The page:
MMA-in-Asia: How did your professional fight career get started? Ironically, it wasn’t in Japan.

Striegl: I attended the University of San Diego in America and continued to train at Victory MMA and Alliance MMA. I was lucky to train and work with guys like Dominick Cruz, Shannon Gugerty, Dean Lister, Toby Imada, and Tony Palafox. They were critical in shaping the way I developed as an MMA fighter. In 2009, I had my professional MMA debut in San Diego. After I won, I decided that I was ready to move back to Asia where I fought for various promotions. I eventually found my home in Baguio City, Philippines. Now I’m honoured to be training alongside the many World Champions here at Evolve MMA, and to be a part of the prestigious Evolve Fight Team. I absolutely can’t wait to make my ONE Championship debut in my home country.

ONE MMA fighter Mark Striegl
ONE MMA fighter Mark Striegl, courtesy David Ash, SingaporeMaven.com

MMA-in-Asia: What is your biggest strength, apart from your grappling skills, that you bring into the cage with you? What do you think gives you a competitive edge vis-à-vis the respective opponents that you’ve face in your fights?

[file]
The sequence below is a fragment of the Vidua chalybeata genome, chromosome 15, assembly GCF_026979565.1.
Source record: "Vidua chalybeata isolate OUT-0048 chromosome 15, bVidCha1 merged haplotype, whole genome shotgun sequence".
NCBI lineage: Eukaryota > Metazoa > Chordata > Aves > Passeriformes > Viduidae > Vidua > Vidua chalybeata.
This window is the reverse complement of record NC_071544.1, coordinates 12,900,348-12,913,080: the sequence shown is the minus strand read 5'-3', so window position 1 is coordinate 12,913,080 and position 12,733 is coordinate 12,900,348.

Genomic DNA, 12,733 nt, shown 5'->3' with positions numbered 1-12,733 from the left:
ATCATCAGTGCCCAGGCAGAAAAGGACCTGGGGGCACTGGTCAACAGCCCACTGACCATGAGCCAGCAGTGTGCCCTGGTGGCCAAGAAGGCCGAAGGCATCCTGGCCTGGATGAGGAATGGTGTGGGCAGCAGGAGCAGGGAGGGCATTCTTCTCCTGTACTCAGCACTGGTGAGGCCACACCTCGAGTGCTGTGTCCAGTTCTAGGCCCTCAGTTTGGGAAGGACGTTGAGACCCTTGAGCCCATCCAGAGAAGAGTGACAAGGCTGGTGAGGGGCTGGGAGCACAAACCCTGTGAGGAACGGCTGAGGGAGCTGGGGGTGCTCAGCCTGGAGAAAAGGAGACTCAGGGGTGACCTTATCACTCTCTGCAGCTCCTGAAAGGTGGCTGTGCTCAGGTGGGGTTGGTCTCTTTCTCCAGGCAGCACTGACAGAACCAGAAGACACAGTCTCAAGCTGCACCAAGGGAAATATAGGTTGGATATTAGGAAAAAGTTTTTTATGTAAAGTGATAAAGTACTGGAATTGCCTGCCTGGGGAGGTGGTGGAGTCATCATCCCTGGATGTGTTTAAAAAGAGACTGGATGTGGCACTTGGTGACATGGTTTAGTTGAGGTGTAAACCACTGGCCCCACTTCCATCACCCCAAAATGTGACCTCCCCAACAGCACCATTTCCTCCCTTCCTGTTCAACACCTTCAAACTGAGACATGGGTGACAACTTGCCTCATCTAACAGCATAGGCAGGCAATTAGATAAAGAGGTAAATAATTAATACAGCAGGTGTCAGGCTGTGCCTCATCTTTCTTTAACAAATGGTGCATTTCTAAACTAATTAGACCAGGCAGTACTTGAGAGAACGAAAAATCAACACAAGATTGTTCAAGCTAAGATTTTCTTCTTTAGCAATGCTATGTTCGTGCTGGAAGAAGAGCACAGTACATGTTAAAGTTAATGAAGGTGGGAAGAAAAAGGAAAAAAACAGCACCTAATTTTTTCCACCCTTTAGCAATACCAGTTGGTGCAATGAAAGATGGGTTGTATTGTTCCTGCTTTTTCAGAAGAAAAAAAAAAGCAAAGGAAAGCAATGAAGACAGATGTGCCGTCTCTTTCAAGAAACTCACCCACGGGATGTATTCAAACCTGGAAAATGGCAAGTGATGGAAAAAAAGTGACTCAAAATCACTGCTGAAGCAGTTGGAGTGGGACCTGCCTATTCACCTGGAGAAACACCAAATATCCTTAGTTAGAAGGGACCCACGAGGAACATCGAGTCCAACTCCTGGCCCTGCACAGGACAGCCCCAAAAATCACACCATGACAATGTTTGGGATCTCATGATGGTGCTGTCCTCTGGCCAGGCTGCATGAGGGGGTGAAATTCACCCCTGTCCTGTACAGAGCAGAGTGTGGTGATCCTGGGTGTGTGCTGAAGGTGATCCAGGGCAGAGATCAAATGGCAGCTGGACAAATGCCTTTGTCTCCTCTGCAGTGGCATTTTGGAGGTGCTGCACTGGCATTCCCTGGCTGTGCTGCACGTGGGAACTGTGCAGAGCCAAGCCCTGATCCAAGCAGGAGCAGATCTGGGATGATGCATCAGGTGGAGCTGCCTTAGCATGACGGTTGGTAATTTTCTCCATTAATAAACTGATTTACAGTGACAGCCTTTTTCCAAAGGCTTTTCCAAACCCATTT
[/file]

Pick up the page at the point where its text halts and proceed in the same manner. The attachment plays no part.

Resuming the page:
Striegl: I believe that my biggest strength is my will to win. I developed that since I was young, competing in wrestling and Aikido. I train for my fights only with one vision, and that is to win. Beyond that, I’m constantly moving forward and my approach has always been to give a ‘Fight of the Night’ performance. You’ll never see me in a boring fight.

MMA-in-Asia: What do you feel you need to work on to improve your performance in the cage?

Striegl: Everything! I believe that as a mixed martial artist, one needs to constantly improve in all aspects of the game on a daily basis. I believe in raising the bar at every opportunity I get during training. That’s the beauty of martial arts, the learning curve is never ending! I was asked before if I had to work on my striking skills because I played better on the ground, but the truth is that I have to work on everything! In MMA, you can’t just rely on one aspect of the game.

MMA-in-Asia: How did you get your nickname, “Mugen”?